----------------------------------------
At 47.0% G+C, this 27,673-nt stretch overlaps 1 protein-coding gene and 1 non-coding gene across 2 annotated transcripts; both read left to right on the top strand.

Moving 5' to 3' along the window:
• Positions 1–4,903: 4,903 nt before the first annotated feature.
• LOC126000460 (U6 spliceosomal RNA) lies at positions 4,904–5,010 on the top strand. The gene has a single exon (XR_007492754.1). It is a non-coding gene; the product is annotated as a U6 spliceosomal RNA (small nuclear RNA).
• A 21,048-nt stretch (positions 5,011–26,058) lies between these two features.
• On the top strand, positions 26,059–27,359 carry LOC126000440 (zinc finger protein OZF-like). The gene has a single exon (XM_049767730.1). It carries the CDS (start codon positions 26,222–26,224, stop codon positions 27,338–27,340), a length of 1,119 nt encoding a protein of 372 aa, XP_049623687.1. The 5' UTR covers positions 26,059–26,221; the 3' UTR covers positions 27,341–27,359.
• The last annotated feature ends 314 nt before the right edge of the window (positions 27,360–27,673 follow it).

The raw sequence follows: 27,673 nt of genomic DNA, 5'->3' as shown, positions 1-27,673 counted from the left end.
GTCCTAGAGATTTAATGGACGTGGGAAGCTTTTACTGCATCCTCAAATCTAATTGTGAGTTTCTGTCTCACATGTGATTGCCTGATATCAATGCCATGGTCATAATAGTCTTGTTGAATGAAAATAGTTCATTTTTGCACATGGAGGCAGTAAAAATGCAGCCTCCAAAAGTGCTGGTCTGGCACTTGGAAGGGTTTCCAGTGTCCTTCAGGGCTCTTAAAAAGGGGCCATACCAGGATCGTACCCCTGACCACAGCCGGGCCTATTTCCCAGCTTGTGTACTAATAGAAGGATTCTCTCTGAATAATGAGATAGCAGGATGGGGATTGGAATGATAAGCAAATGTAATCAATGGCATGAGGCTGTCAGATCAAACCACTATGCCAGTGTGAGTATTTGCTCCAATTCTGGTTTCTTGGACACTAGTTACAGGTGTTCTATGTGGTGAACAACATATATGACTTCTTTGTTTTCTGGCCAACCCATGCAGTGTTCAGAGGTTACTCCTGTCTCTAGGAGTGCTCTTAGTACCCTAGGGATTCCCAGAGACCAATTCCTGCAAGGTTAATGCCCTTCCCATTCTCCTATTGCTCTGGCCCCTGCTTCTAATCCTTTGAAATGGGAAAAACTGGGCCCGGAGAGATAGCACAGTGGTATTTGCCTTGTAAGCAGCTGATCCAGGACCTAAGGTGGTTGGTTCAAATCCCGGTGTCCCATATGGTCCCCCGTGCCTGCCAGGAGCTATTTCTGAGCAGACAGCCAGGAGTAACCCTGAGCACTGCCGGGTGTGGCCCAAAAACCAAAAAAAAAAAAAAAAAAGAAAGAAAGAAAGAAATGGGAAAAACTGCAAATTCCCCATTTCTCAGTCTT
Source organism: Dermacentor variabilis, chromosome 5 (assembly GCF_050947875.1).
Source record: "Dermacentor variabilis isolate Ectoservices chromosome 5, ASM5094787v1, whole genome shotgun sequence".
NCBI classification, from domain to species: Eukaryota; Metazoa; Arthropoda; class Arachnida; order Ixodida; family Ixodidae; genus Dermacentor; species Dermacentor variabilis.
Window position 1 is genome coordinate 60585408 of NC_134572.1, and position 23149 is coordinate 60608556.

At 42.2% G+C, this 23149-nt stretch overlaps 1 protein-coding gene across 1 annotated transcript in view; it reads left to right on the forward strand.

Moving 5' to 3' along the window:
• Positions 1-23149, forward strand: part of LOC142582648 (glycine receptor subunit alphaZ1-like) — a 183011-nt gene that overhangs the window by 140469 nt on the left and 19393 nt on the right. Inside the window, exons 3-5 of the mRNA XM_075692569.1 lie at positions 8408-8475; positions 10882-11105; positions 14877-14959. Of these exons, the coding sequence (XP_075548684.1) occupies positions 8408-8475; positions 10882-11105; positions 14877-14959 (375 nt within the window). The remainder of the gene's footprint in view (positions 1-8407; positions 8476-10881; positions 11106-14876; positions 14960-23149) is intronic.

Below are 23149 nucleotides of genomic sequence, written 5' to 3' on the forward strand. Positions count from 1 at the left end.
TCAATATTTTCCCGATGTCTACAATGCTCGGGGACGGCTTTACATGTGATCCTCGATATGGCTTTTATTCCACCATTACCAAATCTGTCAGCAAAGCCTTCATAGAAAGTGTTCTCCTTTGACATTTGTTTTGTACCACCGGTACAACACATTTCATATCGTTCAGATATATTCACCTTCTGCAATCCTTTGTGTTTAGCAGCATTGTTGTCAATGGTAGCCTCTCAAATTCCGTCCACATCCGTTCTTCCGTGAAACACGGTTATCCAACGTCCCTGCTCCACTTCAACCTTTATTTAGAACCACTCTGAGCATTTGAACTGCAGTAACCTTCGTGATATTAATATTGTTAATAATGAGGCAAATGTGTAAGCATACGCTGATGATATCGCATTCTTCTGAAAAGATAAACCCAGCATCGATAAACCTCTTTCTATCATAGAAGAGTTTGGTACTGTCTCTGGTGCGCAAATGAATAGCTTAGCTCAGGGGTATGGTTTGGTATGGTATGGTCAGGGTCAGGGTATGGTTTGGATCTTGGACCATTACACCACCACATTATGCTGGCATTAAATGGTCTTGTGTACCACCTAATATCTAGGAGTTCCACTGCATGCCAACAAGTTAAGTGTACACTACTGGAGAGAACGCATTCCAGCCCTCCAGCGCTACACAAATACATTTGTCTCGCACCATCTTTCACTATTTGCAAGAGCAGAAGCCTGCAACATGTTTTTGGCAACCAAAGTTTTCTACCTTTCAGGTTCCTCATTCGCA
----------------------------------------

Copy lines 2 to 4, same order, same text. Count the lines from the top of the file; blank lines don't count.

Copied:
Moving 5' to 3' along the window:
• Positions 1–4,903: 4,903 nt before the first annotated feature.
• LOC126000460 (U6 spliceosomal RNA) lies at positions 4,904–5,010 on the top strand. The gene has a single exon (XR_007492754.1). It is a non-coding gene; the product is annotated as a U6 spliceosomal RNA (small nuclear RNA).